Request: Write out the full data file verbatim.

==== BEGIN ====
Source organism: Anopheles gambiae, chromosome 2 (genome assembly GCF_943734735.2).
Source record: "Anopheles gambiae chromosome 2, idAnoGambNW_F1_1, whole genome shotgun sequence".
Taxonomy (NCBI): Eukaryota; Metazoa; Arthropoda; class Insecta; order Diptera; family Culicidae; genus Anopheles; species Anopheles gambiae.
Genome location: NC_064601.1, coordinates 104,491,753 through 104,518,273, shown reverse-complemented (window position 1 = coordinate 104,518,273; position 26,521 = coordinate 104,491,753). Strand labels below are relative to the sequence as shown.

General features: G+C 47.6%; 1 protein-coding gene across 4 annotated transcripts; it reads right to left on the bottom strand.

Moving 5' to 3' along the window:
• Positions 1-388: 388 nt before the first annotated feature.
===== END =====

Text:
Source organism: Anopheles gambiae, chromosome 2 (genome assembly GCF_943734735.2).
Source record: "Anopheles gambiae chromosome 2, idAnoGambNW_F1_1, whole genome shotgun sequence".
Taxonomy (NCBI): Eukaryota; Metazoa; Arthropoda; class Insecta; order Diptera; family Culicidae; genus Anopheles; species Anopheles gambiae.
Genome location: NC_064601.1, coordinates 104,491,753 through 104,518,273, shown reverse-complemented (window position 1 = coordinate 104,518,273; position 26,521 = coordinate 104,491,753). Strand labels below are relative to the sequence as shown.

General features: G+C 47.6%; 1 protein-coding gene across 4 annotated transcripts; it reads right to left on the bottom strand.

Moving 5' to 3' along the window:
• Positions 1-388: 388 nt before the first annotated feature.